While all DC subsets mature upon TLR ligation, we observed distinct cytokine responses for different subsets and stimuli. CD1c+ mDCs produced only a limited amount of IL-12 after maturation with either R848 or polyI:C alone, but production was significantly increased with a combination of these TLR ligands. Even higher levels of IL-12 are produced by CD141+ mDCs when stimulated with the combination of polyI:C and R848. In contrast to our findings, Nizzoli et al. did not find IL-12 production for CD141+ mDCs after combined polyI:C and R848 stimulation . Other studies have shown that, in order to induce strong IL-12 responses in human and mouse DCs, both an innate trigger such as TLR ligation and a second trigger like ligation of CD40 by CD40L on T cells are needed [7, 30]. More recently, it has been shown for CD1c+ mDCs that the combination of the TLR ligands R848 and LPS can trigger significant IL-12 production . In the case of CD141+ mDCs, a cocktail of polyI:C together with the cytokines IFN-γ, TNF-α, IFN-α, and IL-1β was shown to induce significant levels of IL-12 . Hémont et al. showed that CD141+ mDCs produced less IL-12 as compared to CD1c+ mDCs for single TLR ligation but that a higher proportion produced IL-12 after TLR1/2 or TLR3 ligation in a whole blood assay . Our data supports the notion that a single stimulus is not sufficient to induce high IL-12 production and with polyI:C and R848 we describe a new combination that can trigger substantial IL-12 secretion by both human mDC subsets.
All DC subsets induced proliferation of naive CD4+ T cells—regardless of the stimulus. The level of T cell proliferation induced by polyI:C-matured mDCs is similar to nonstimulated mDCs. Strikingly, GM-CSF-stimulated CD1c+ mDCs and R848-matured CD1c+ and CD141+ mDCs cause an extra boost in proliferation of naive CD4+ T cells. This is in accordance with an earlier study by Jongbloed et al., which described equally high induction of proliferation of naive CD4+ T cells for nonstimulated or polyI:C stimulated CD1c+ and CD141+ mDCs after six days . Because of the upregulation of the expression of costimulatory molecules with both stimuli compared to untreated DCs, one would expect a higher proliferation rate than with untreated DCs. Certainly, other cytokines and immunostimulatory, but also immunoinhibitory, molecules expressed by cultured DCs are integrated into a single response by the T cells and possible differences in these factors might cause the observed differences in T cell proliferation.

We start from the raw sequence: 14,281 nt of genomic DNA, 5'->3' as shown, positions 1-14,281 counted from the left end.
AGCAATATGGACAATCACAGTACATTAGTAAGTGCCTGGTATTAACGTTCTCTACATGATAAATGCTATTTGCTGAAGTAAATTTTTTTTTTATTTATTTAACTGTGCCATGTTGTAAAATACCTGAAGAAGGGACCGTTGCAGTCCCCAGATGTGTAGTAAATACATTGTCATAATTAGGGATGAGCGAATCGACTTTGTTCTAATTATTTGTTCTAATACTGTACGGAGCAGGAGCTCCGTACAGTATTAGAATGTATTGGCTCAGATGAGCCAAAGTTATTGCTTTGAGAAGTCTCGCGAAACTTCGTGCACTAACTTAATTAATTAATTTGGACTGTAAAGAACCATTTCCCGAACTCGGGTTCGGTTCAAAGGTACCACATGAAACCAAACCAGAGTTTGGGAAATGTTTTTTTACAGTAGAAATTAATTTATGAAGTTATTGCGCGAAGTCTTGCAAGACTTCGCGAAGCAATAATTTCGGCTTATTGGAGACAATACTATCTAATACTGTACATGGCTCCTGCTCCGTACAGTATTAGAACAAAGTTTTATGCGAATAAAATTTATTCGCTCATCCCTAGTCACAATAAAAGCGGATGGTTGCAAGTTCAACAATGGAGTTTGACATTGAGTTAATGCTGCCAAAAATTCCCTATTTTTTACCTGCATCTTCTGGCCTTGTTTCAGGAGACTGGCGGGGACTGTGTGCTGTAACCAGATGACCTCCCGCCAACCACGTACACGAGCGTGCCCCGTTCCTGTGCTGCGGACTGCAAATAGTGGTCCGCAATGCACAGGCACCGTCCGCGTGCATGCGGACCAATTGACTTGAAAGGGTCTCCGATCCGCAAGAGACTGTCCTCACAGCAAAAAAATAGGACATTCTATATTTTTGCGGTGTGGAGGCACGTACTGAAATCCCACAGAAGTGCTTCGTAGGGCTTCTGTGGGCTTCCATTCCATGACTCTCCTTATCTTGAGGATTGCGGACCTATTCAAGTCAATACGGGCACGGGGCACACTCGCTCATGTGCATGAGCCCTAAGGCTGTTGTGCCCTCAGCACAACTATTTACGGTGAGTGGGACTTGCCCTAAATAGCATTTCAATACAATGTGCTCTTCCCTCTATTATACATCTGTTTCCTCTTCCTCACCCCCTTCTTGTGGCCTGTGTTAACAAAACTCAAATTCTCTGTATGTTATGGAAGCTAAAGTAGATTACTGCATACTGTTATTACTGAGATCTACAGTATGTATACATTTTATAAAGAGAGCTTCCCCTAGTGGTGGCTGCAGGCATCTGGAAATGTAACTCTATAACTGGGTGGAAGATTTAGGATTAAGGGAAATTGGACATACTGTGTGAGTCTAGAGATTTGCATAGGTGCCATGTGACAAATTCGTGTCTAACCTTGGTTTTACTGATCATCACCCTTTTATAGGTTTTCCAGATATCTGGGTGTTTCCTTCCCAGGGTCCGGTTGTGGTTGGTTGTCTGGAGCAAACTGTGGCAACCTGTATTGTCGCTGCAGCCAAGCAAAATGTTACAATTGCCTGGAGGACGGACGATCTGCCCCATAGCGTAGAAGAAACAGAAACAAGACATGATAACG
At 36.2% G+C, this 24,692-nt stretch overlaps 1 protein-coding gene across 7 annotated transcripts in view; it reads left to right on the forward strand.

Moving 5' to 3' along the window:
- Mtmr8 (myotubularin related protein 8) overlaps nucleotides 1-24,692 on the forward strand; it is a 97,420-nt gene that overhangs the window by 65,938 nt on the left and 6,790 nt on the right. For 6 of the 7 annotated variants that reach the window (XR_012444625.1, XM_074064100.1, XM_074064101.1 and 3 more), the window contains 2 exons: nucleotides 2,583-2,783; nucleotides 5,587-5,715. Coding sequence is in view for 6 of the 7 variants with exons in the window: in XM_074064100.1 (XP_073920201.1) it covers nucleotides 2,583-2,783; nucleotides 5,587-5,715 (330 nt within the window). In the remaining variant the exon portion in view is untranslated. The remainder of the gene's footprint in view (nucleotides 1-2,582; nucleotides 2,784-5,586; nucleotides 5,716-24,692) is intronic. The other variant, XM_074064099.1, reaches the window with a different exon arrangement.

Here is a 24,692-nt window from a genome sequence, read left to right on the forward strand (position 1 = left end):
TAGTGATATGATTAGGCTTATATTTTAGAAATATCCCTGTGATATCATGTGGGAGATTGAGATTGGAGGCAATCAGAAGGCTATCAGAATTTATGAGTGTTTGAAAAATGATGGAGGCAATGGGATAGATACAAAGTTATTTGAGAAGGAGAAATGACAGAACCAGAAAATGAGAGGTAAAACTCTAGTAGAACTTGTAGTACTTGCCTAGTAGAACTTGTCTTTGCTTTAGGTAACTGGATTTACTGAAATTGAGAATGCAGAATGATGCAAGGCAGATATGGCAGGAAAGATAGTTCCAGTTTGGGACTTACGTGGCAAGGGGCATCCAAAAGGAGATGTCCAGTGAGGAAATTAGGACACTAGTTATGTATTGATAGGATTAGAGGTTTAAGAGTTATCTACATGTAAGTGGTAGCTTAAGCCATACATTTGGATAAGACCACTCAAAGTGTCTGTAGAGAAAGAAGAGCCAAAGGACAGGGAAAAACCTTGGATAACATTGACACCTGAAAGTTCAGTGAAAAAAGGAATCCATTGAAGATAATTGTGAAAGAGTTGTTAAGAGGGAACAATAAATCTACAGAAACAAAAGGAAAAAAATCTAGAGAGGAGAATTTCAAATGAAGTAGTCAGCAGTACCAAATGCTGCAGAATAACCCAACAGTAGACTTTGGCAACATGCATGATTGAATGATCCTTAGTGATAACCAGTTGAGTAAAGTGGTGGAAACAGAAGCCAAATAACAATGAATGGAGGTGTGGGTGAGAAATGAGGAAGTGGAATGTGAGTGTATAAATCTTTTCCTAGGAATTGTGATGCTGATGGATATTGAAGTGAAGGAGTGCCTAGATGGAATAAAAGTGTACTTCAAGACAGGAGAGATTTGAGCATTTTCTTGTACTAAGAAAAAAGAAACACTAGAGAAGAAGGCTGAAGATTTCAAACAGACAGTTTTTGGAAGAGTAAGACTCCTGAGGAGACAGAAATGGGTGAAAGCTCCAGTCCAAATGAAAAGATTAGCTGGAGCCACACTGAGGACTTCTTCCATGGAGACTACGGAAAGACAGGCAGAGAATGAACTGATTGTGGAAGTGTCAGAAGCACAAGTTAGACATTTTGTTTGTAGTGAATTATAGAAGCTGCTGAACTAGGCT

Only a minor percentage of CD4+ T cells that grew out of cocultures with the different DC subsets displayed a Treg phenotype. Earlier studies suggest that pDCs can act as Th1, Th2, Th17, or even Treg inducers in T cell priming, depending on the stimulus they receive (summarized in ). One stimulus that can induce this regulatory T cell phenotype is CpG and the proposed mechanism is via the expression of inducible costimulator ligand (ICOS-L) . Ito et al. show in their study that pDCs upregulate ICOS-L upon CpG maturation, which triggers IL-10 production of T cells but no production of IL-4, IL-5, or IL-13. This is in accordance with our findings, where we observed higher levels of IL-10 and a tendency of a higher proportion of Tregs for pDCs matured with CpG or R848 compared to matured mDCs but no elevated levels of IL-5. However, regardless of the stimulus we also found a strong T-bet expression and IFN-γ production by CD4+ T cells that had grown out of cocultures. Plasmacytoid DCs secrete large amounts of type I IFNs in response to bacterial or viral stimuli, including R848 and CpG . Type I IFNs not only are important in innate responses, but can also help to skew T cells towards a Th1 phenotype . Type I IFNs secreted by pDCs might play a role in the observed IFN-γ induction.